Exeleon Magazine

Meet Hamza Mbareche, Canadian Microbiologist

Hamza Mbareche_Exeleon Magazine

Below is our recent interview with Hamza Mbareche, PhD, a leading research scientist working at the frontiers of molecular biology.

Q: Could you provide our readers with a brief introduction to your company?

Hamza Mbareche: Yes, I would be happy to. I started Hamza Mbareche Consulting as a way to apply the experience I’ve gained as an academic researcher to real-world situations. As much as I enjoy solving a scientific puzzle and adding to the body of knowledge in my field, I realized that these discoveries are too important to leave to the realm of scientific literature.

Science doesn’t exist in isolation from people, or at least it shouldn’t. Everything we learn through research and discovery should be immediately made available to the wider public, if it can help preserve, protect or improve the health of populations in any way. And that is what Hamza Mbareche Consulting is all about.

It’s not about theory, it’s about solutions for complex air quality issues. It’s a way to focus my knowledge of airborne microorganisms, the microbiome and genomics to mitigate the risk of airborne toxins or pathogens in residential or office environments.

I apply my background as a research scientist, data analyst, bioinformatician, computational biologist and molecular biologist to help schools, hospitals, nursing homes, businesses and homeowners discover air quality issues and effectively address them. I assess the air in a particular space and create detailed plans of action to eliminate hazards.

My company also provides training and workshops for air quality sampling, sample processing, data analysis and results interpretation.

My approach to investigating exposure to dangerous particulates uses state-of-the-art technologies and is guided by the latest research in the aerobiome, bioaerosols, whole-genome sequencing of pathogens and related fields.

Q: What are some highlights of your recent announcement?

Hamza Mbareche: I’m gratified to hear that my recent news release has generated so much attention. Recently I had the chance to bring an issue of great importance to the attention of the media and the public. As an academic researcher, I’m not accustomed to issuing news releases, and this was my first. But I believe the issues I raised are of vital importance.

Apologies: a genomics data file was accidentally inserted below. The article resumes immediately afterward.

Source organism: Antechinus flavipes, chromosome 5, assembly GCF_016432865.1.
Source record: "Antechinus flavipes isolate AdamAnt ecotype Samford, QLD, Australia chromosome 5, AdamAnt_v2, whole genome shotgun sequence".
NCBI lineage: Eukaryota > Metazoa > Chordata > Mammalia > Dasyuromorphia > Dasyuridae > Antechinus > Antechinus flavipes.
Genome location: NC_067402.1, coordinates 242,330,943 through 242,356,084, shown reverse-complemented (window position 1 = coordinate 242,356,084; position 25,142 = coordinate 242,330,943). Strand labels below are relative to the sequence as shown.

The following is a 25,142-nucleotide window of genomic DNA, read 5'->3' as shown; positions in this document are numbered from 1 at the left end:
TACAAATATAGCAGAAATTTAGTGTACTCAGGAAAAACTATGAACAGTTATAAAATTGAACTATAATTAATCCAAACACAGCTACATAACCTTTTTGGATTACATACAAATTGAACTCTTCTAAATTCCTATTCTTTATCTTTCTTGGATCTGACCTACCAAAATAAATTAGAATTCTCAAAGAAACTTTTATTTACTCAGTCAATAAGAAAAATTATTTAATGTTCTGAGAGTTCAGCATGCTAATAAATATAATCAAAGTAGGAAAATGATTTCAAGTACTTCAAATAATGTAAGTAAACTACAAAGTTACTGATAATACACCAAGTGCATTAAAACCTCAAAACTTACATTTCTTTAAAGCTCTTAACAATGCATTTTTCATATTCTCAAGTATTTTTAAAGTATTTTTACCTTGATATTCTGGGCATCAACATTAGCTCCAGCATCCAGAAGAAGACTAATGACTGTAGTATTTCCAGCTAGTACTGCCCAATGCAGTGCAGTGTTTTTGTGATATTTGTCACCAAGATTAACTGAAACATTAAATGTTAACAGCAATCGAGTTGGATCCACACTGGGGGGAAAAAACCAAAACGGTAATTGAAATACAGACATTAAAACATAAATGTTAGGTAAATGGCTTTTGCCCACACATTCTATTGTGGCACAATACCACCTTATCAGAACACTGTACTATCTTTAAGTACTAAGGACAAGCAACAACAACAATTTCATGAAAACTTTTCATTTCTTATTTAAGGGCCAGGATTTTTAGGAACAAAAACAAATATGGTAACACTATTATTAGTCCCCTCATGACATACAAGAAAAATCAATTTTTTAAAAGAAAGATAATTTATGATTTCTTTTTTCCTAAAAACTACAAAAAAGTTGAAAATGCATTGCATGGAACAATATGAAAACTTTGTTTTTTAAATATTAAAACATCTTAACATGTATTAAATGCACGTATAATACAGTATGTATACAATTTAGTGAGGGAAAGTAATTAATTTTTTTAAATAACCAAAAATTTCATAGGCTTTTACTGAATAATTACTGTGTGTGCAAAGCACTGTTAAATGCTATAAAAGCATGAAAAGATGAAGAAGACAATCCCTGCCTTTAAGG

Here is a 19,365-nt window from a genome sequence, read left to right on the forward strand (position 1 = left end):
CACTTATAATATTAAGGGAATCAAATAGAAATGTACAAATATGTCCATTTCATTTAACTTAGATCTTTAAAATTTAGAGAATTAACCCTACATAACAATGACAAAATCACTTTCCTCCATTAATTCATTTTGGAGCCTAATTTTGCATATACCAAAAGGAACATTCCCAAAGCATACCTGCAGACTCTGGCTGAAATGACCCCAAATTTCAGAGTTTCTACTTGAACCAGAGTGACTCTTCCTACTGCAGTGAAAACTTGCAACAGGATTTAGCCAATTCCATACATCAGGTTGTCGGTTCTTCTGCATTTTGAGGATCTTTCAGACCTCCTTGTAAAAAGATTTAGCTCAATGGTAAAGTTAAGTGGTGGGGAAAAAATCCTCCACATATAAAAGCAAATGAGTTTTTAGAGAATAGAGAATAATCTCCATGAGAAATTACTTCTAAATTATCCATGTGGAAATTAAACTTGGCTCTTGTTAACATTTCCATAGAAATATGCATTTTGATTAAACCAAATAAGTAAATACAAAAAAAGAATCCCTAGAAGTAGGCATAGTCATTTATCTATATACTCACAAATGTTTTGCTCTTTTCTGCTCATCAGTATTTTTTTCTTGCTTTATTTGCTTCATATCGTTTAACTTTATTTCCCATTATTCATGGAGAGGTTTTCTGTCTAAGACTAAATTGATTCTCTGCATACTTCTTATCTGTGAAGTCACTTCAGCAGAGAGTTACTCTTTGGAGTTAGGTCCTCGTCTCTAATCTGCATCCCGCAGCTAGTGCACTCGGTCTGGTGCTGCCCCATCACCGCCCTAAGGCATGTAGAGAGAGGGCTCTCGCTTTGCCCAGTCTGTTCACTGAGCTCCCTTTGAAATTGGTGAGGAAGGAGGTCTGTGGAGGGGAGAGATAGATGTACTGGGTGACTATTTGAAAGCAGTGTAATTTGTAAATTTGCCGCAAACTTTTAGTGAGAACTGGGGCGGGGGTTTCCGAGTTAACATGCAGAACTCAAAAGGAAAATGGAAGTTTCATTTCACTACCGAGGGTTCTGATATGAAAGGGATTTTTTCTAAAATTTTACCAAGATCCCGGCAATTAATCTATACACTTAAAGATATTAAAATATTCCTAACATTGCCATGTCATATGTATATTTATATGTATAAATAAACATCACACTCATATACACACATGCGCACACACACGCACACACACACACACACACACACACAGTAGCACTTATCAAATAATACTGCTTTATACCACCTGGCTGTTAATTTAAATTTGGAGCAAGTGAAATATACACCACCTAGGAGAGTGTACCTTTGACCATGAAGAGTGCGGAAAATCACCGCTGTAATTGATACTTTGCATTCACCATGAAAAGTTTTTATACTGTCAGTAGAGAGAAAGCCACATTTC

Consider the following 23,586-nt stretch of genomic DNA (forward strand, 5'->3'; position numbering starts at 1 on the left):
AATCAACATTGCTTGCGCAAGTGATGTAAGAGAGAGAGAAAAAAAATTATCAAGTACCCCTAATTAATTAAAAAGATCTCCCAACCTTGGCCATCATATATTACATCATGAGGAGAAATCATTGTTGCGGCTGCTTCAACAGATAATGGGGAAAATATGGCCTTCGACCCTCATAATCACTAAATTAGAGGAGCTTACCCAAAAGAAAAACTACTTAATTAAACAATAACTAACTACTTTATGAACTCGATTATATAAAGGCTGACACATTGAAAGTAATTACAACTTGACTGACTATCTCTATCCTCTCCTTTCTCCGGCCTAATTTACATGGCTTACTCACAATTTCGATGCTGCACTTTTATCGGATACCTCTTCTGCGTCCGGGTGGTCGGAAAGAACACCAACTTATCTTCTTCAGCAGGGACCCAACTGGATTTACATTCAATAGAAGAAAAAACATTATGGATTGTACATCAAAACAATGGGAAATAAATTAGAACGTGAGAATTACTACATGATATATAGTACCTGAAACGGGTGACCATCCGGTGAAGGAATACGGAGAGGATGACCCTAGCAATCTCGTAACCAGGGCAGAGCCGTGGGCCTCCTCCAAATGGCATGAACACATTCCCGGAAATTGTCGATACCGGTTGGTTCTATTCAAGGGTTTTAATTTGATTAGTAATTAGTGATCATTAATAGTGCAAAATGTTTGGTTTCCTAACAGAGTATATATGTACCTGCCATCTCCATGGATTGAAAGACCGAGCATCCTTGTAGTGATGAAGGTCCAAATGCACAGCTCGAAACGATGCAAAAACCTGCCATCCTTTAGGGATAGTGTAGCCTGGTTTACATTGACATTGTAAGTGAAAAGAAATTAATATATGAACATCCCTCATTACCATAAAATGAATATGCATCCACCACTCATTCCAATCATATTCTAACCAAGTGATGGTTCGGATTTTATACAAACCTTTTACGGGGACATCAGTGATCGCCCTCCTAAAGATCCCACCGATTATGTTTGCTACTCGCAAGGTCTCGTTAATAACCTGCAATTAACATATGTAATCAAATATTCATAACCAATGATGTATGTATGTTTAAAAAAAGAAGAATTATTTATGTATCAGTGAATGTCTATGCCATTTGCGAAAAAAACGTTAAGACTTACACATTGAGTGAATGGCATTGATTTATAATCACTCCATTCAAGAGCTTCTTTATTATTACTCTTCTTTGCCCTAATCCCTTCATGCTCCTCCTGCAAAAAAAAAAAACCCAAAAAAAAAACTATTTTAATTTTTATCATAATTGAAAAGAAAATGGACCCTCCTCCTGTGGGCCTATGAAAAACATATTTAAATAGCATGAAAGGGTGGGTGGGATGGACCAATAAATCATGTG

The issue is the risks to health, longevity and quality of life that are posed by airborne pollutants. Airborne particulates have been linked to everything from chronic disease to climate change. 

In my news release, I pointed out that in Canada the national government estimates that 15,300 Canadians die prematurely each year as a result of airborne particulates, and that the annual economic cost of air pollution is $120 billion.

Q: Can you give us more insights into your offering?

Hamza Mbareche: For many Canadians, it’s difficult for many people to believe that pollution is an issue, given the fact that we are a vast country in relation to our population. But these days, it’s hard to avoid the risks presented by airborne pollutants. This is true of indoor spaces as well as the atmosphere, and, unfortunately, extends to once pristine outdoor environments.

Many remote wilderness areas are not as unspoiled as we would like to believe. Pollutants can be found in surprising places. For example, microplastics have been detected in agricultural fields, and as far north as Hudson Bay. From southern Ontario to the polar region, airborne contaminants are everywhere.

As a result, I have been advocating for a reevaluation of current air pollution standards. These government and industry recommended limits on particulates are out of date. They have not kept up with scientific advances and discoveries. What is needed is a reassessment of the ways airborne risks are quantified. Traditional air quality standards are not sufficient to protect the public.

Dangerous pollutants that need to be monitored and mitigated include bacteria, viruses, fungi and man-made substances such as asbestos, chemical plant by-products and vehicle exhaust.

These particulates are responsible for a variety of medical issues, including dementia, lung cancer, heart disease, respiratory disease, pneumonia and diabetes. Even small amounts can have devastating effects.

These dangers are usually as invisible as air itself. Chemicals, microbes, spores, and an array of carcinogenic substances can be carried by currents from outdoors or generated from synthetic substances and other indoor sources. Many of the most dangerous particles are invisible and odorless.

Q: What can we expect from your company in the near future? What are your plans?


Hamza Mbareche: I am hoping Hamza Mbareche Consulting can become something of a role model for other scientists. As much as I love the laboratory, academic researchers like myself need to share our discoveries and closely observe what is happening in real-world situations, such as in homes, workplaces, medical facilities and anywhere groups of people gather. Although we ourselves plan to expand as a company, my hope is that others will join us in our overarching mission to protect Canadians by clearing the air.

Q: What is the best thing about your company that people might not know about?

Hamza Mbareche: That it is accessible, affordable — and cost-effective; not just in dollar terms, but in the long-term benefit to health and safety that come from addressing airborne environmental risks early and comprehensively.

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